Despite this qualm, Fielder praises much of the work considered to be part of the genre. “The music that has really survived through this time has proven so far to be the best music ever made. And I say that knowing that I may make me sound like a grumpy old man. But the music that was once considered mainstream was made by true artists and was put out into the world by people who appreciated these artists. The folks who ran record labels were music lovers. That of course doesn’t mean there wasn’t manipulation and bad business going on. It was the golden age of ripping musicians off. But almost everything that came out, particularly in the late ’60s through the ’70s, had a palpable sense of authenticity and soul.”

So, since the genre is constantly evolving to allow more bands in, the genre itself can stay alive. No longer are classic rock stations only playing the British Invasion, Hendrix, and others from the ’60s and ’70s. Today, Prince is in, grunge is in, and soon bands that Fielder and Walker are in will be in by default and definition, too.

It’s made with “real” instruments (that you also likely play)

The popularity and functionality of the guitar play a major role in the success of classic rock. As does the standard four-piece band (drums, bass, guitar, and either keys or a second guitar).

Explains Fielder, “The first electric guitars introduced in the early ’50s predate the Beatles by 12 years, or so. And on the other hand, as the music got louder, the amps were built bigger and the advent of fuzz and wha-wha pedals for the likes of Jimi Hendrix acted like gasoline on an already raging fire. The invention of those early days is to me still breathtaking. The complexities yet relatability of these artists are absolutely unmatched.

“The Who, Jimi, and the unbelievable artistry of the Beatles in not just playing and songwriting but the subject matter, and the recording techniques and the constant pushing forward all the while always nodding to the past gave all of this music an instant timeless and important feel,” Fielder adds. “And the fans of music throughout this time had a deep appreciation for all of this as it informed and decorated their lives. Pretty special.”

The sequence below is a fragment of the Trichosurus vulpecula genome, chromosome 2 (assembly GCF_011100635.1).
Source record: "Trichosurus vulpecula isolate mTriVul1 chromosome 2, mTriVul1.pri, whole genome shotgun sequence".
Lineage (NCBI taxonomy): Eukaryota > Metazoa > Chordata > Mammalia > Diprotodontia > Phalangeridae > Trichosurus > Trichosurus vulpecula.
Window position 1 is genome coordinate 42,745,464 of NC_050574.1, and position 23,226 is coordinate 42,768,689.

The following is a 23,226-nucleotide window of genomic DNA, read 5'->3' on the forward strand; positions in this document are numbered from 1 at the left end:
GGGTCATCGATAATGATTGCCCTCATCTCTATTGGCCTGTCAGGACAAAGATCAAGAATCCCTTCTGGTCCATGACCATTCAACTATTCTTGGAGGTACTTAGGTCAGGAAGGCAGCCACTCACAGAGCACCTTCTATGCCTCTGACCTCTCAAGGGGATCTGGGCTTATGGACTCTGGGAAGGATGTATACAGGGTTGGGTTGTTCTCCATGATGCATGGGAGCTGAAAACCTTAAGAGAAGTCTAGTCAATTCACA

These bands and their sounds have created their own lexicon, Fielder says. “This music is like language to me. Probably most of the time I take it for granted. I work with a lot of different musicians and styles and I’m constantly calling up references to all kinds of things pertaining to this music. 

“If you say ‘make it Stonesy’ to a guitarist, they usually know exactly what you mean… Keywords like if you want the band to sound really classic then a lot of folks use Tom Petty and the Heartbreakers reference” he continues. “That kind of thing. We are all here because of this music and its unbelievable influence on all of us whether we know it or not. I almost daily try and recall the way I felt the first time I heard Duane Allman play. Or the way it made me feel hearing ‘Black Dog’ for the first time. It was literally life-altering. So everything I do is influenced by this stuff. Just can’t help it.”

Many of its heroes are timeless, even mythological

For Walker, when she thinks of classic rock, she says “bands and artists like Chuck Berry, The Rolling Stones, Led Zeppelin, Jimi Hendrix, and The Doors” come to mind. She adds, “What I love most about these sorts of bands is the obvious blues influence on them. You can hear Robert Johnson in this music, you can hear Muddy Waters, you can hear Sister Rosetta Tharpe and Howlin’ Wolf, you can hear even the gospel influence.”

For her, these heroes of the genre make the music sing. She says, “It’s the perfect consequence of what came before and it just grooves! The heavy influence of black music and culture is what, to me, make it not just rock, but specifically rock ‘n’ roll.”


It’s for the reasons above that the genre will never die. On the contrary, it will continue to expand over the years and only gain more strength, thanks to the originators of the genre way back in the mid-20th century.

Photo by Mat Hayward/WireImage